The origins of the BRC can be found in two sets of discussions that took place in 1995. In Manchester, Britain, at a commemoration of the anniversary of the 5th Pan African Congress, several people including Barbara Ransby, Manning Marable and Abdul Alkalimat began discussing the need for some level of organization of the Black Left. Separately, in the aftermath of the Million Man March Bill put in a call to Marable (who was at the time a good friend, and over time became like a brother to him) and expressed his dismay that the Nation of Islam had proven to be such a successful and dominant force. He suggested to Marable that we needed to hold a “summit”of the Black Left in order to move discussions regarding the actual situation and what needed to be done. [Note: “Summit” is emphasized here because the original objective was notthe creation of a new organization; that would emerge through the process of building for the summit.] Marable agreed and we began discussing the building of a core for such a project. In the course of that discussion he mentioned the Manchester meeting and as a result the importance of including Ransby and Alkalimat. Mullings, an independent leftist and scholar, was a close collaborator of Marable’s and they had recently married. Thus, the original five came together and through myriad of conference calls, exchanges of faxes and later email this original five gelled into a core which ultimately convened a meeting at the end of February 1997 in Chicago of what came to be known as the “continuations committee,” i.e., a flexible body of individuals from around the country who were committed to building the summit. It was at that first meeting of the National Continuations Committee that it was suggested that while we should build for a major conference of the Black Left, we should ultimately aim to create an organization. At that moment the “Black Radical Congress” was christened, so to speak, as the name of this project. The rationale for the name was itself quite interesting:
- “Black”: As opposed to African American, we wanted to make sure that people of African origin were all welcomed and this not be seen as strictly a project of those who lineage was tied to North America. We also felt that “Black” was a political coloring and that who was “black” would be a matter of self-identification. As we would half-jokingly say, “…we are not going to do DNA tests to ascertain whether someone is actually African…” There is a long history of this approach in the Black Left which included Asians, Native Americans and Latinos being openly accepted into Black formations.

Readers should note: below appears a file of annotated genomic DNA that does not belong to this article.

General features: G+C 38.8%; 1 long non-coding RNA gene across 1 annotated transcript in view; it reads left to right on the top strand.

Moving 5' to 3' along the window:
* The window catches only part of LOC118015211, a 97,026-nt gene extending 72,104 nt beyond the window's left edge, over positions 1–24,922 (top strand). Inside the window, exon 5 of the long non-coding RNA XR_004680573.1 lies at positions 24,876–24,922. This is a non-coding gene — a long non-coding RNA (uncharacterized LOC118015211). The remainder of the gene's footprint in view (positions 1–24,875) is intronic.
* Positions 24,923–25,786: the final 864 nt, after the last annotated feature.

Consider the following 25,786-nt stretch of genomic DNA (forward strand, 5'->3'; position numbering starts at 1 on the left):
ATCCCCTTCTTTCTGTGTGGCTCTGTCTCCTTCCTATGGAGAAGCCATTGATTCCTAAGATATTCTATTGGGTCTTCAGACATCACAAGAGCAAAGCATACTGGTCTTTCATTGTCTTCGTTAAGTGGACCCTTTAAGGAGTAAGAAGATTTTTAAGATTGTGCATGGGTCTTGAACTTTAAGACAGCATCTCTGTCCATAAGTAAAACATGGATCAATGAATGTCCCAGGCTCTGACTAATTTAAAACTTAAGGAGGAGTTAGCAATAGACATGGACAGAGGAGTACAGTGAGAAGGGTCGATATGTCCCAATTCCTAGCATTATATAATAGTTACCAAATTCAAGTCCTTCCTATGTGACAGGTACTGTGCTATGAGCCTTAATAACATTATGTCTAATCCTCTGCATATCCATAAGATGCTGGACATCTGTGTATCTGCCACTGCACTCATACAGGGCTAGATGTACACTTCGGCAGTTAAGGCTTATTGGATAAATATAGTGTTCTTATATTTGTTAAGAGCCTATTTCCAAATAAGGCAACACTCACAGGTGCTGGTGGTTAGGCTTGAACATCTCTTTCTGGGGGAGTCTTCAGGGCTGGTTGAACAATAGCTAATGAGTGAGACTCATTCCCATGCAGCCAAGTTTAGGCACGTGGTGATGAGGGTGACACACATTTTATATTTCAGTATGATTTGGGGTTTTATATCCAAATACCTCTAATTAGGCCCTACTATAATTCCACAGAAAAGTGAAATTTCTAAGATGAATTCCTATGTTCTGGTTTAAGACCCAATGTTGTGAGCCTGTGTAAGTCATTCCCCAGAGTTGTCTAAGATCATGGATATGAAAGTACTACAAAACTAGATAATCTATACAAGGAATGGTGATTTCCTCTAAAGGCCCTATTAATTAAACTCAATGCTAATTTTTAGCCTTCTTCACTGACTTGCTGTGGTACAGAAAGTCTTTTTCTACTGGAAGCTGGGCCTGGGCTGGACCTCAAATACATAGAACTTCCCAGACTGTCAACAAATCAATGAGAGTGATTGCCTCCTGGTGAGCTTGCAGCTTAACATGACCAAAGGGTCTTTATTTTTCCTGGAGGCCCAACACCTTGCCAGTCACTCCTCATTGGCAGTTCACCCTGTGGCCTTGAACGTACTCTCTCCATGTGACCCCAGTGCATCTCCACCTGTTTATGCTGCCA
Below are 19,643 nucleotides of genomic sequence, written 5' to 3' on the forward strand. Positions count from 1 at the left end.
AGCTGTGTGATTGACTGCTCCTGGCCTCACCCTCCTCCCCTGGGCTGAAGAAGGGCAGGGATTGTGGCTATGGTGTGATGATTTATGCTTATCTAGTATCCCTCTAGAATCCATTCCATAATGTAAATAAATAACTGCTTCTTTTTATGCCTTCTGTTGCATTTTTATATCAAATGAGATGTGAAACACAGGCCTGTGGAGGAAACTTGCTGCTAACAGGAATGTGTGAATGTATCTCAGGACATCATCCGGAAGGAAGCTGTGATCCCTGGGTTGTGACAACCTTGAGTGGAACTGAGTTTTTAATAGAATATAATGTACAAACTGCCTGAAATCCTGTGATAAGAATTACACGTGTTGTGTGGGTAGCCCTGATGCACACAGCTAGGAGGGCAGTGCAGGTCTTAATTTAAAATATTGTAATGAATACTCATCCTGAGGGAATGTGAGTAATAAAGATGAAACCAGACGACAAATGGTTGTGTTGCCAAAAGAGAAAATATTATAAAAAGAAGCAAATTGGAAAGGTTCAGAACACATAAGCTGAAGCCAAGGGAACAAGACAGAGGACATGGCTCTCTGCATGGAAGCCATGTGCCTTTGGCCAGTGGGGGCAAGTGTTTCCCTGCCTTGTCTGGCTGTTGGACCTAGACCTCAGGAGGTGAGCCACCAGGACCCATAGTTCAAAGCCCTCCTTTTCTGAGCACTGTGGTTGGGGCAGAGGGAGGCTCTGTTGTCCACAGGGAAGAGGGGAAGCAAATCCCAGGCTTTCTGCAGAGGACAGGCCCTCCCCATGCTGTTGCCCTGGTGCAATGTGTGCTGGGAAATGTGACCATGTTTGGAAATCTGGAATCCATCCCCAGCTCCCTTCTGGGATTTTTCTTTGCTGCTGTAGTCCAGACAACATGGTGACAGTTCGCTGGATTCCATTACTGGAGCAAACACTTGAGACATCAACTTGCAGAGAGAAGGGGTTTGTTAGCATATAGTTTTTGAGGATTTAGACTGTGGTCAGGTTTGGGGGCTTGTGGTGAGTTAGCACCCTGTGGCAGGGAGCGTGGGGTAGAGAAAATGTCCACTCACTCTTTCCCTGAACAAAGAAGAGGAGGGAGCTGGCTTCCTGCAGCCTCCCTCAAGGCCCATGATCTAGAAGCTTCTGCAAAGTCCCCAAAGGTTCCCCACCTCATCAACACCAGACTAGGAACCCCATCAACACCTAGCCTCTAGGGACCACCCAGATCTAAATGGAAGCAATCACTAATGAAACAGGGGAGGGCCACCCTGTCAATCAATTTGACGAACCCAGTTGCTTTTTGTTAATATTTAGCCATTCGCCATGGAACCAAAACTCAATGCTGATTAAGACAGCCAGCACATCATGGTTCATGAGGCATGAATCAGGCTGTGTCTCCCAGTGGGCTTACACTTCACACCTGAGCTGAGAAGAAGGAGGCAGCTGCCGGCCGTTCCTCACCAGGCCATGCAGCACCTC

- “Radical”: Originally we had spoken of a “Black Left” formation but some objected that many younger activists would not necessarily be clear as to what “Left” meant and that we should have a name that would attract and speak to those who were anti-imperialists and anti-capitalists. It was also important that the BRC represent various tendencies within the Black Left and, as such, not be monopolized by one group or tendency. This became a balancing act which we shall discuss below.
- “Congress”: This term spoke to the nature of the founding gathering plus the sort of formation that we wanted to project. It was raised that what we wanted to do was to build something that resembled, in important respects, the Congress movement from South Africa (such as the African National Congress and the Pan Africanist Congress of Azania). “Congress” spoke to this formation as being a united front of the Black Left rather than a formation driven by one ideological orientation. “Congress” also held a special place in African American history with several organizations containing that word in their name.
We also had a critical task: we needed a unity statement, i.e., a document that explained who was in the room in starting the BRC process and why them (as opposed to some others). Creating this document was not as difficult as many would have expected but it was controversial. The document included explicit language not only against racism and sexism, but also against homophobia. The BRC, in other words, from its beginning, welcomed all and we would not tolerate prejudices and aggression against segments of the movement. This declaration meant that there were a number of individuals within the Black Left—broadly defined—who while might otherwise seem logical to be associated with the BRC, would not fit in. Some of them later went on to resent their exclusion from the founding efforts.
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